In May 2018, McClatchy wrote of her PAC:
But thus far, nobody has benefited more financially from the group than Ball herself. Of the $445,000 Ball raised for the group, she paid herself more than a third of that--$174,000--in salary, according to documents filed with the Federal Election Commission. The majority of her salary--$104,000--came in the first three months of this year alone. That's nearly eight times more than the nearly $22,000 the PHP has used to support its dozen endorsed candidates, some of whom have received just a single $1,000 contribution. Political groups with a glaring discrepancy between personal salaries and candidate contributions are often deemed so-called "Scam PACs," a type of organization that enriches its founders while doing little to assist the cause or candidate they purportedly support.
Ball responded to McClatchy's claims, stating because the PAC receives money in fits and starts, she paid herself a lump sum in the first months of 2018 as backpay for what she should have earned in 2017, and that her pay "was comparable to what other Pac directors typically make". She also stated that her PAC does not operate in the same way as a typical PAC in that it is not a "direct conduit" of funds, and that she herself is effectively a manager for each of the candidates she works with. McClatchy wrote that candidates and campaign officials that she had assisted had said that Ball "was a go-to adviser for all manner of problems and questions. Her help was especially valuable, they added, because most of them couldn't afford the kind of high-priced consultants who usually guide campaigns, especially for first-time candidates...There's no doubt that Ball and Moffett, the group's executive director, actually help the candidates they endorse. They've just backed a very different kind of candidates, and unlike most groups, they've prioritized political advice over direct financial assistance."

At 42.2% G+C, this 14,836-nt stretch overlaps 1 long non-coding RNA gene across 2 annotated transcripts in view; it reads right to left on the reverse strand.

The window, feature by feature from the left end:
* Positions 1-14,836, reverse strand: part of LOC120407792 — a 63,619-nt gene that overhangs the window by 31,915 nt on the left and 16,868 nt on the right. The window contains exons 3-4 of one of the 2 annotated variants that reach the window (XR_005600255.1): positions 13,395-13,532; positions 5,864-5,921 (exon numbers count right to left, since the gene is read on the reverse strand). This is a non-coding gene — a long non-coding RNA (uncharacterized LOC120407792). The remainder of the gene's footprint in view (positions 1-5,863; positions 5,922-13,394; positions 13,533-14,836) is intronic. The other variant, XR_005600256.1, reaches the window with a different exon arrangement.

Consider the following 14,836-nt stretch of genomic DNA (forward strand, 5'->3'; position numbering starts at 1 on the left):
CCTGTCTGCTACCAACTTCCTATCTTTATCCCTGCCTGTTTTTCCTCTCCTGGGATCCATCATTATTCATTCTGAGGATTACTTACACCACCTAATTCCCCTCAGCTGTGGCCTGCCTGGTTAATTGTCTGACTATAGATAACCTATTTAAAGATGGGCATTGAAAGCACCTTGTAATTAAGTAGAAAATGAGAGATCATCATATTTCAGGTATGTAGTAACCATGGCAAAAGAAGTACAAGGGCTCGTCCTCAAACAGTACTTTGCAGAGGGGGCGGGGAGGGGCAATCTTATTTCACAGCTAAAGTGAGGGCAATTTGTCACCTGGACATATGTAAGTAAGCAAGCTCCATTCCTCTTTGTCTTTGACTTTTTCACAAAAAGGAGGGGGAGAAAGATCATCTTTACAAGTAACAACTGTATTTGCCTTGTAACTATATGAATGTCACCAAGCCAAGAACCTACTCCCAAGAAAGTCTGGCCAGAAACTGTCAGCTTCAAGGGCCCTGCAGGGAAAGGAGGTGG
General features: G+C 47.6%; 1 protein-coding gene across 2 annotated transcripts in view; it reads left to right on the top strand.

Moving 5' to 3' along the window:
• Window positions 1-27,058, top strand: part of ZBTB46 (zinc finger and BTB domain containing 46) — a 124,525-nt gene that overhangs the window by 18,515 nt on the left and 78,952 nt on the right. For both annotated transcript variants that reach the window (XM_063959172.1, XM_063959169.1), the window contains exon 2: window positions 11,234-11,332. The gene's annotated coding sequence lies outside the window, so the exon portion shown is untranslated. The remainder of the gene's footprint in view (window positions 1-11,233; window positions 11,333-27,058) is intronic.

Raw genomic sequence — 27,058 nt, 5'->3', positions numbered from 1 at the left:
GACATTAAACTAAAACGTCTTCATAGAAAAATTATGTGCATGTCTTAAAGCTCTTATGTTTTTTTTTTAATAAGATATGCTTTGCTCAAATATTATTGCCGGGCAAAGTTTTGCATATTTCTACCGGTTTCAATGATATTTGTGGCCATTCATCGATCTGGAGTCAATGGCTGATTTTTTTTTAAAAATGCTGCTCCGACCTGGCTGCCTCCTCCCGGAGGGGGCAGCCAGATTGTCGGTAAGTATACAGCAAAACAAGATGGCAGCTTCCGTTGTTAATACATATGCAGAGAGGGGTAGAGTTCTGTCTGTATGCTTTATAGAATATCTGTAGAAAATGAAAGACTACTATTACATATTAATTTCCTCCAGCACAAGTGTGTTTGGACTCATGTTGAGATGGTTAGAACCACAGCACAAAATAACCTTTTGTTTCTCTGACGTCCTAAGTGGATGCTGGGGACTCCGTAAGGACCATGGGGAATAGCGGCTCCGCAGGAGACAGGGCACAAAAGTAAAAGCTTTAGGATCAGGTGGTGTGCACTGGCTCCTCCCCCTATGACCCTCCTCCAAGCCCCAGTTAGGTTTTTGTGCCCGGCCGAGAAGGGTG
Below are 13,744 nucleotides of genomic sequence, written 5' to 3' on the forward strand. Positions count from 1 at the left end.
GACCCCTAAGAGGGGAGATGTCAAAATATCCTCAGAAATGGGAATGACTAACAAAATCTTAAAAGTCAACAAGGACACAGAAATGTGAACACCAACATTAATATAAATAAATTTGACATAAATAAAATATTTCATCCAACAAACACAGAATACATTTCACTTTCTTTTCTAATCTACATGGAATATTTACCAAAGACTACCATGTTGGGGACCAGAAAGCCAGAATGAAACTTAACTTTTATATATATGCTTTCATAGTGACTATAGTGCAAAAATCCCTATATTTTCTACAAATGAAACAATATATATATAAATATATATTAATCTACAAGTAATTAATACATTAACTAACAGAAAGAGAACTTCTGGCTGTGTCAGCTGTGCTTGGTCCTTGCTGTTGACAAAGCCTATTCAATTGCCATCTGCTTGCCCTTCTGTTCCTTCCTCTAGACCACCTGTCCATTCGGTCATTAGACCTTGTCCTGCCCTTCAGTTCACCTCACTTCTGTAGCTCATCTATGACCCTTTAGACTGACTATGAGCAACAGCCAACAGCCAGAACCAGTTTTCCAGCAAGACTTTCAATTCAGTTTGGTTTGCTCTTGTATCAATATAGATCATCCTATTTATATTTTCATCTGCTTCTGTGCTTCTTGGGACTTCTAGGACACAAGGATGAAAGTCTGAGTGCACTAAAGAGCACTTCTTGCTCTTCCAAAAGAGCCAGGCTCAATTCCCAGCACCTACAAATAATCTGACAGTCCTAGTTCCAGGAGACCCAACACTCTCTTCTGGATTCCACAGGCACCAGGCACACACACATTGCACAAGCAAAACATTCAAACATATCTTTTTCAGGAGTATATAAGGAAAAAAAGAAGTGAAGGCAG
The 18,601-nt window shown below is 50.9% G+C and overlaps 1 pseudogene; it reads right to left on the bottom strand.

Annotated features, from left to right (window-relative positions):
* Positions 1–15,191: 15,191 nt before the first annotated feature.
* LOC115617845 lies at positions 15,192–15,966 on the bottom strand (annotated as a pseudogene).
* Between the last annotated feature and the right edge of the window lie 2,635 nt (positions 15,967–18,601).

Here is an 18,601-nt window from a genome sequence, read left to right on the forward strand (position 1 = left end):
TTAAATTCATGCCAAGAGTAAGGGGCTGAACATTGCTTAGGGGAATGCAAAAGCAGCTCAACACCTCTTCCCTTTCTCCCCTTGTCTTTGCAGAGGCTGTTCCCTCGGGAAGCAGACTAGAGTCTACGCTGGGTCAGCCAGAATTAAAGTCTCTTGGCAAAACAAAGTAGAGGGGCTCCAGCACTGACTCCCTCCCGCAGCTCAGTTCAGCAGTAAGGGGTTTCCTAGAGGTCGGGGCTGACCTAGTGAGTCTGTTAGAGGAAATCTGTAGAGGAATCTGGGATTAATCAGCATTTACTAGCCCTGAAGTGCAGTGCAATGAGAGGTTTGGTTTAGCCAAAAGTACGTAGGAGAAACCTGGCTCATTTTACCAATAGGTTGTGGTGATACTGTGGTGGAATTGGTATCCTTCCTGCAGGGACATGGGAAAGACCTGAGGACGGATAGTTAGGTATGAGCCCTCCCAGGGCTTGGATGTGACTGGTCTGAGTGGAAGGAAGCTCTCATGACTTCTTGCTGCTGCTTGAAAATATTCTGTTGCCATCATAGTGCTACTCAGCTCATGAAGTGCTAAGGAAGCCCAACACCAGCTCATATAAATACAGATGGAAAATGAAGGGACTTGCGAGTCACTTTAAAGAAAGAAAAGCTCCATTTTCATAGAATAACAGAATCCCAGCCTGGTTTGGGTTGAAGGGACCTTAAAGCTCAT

In part due to the photo scandal from the 2010 campaign, Ball appeared on Fox News, CNN, and CNBC, and became a regular contributor for MSNBC. She was a regular contributor to the HuffPost. From June 25, 2012 to July 31, 2015, Ball co-hosted the MSNBC show, The Cycle, with Touré, Steve Kornacki, and S. E. Cupp. Interviewed by Jill Filipovic she explained how she launched into a new career as a political commentator on television. One of her most discussed monologues on the show was a 2014 critique of Hillary Clinton which urged her not to run for President.
Ball's first book Reversing the Apocalypse: Hijacking the Democratic Party to Save the World was published in 2017, in which she argued that the Democratic Party needed to return to its New Deal roots by emulating Franklin D. Roosevelt and advocating a more economically interventionist agenda than it has done in recent decades.
In 2018, Ball started hosting a webcast called Rising on The Hill. She originally co-hosted the webcast with Buck Sexton, but Sexton was later replaced by Saagar Enjeti. Ball's second book, co-authored with Enjeti, is The Populist's Guide to 2020: A New Right and New Left Are Rising, released on February 8, 2020.
Ball supported Bernie Sanders's 2020 presidential campaign. During the 2020 impeachment inquiry into Donald Trump she speculated that Democrats were using the Senate trial to keep Senators Elizabeth Warren and Bernie Sanders in Washington D.C. when they would otherwise be campaigning.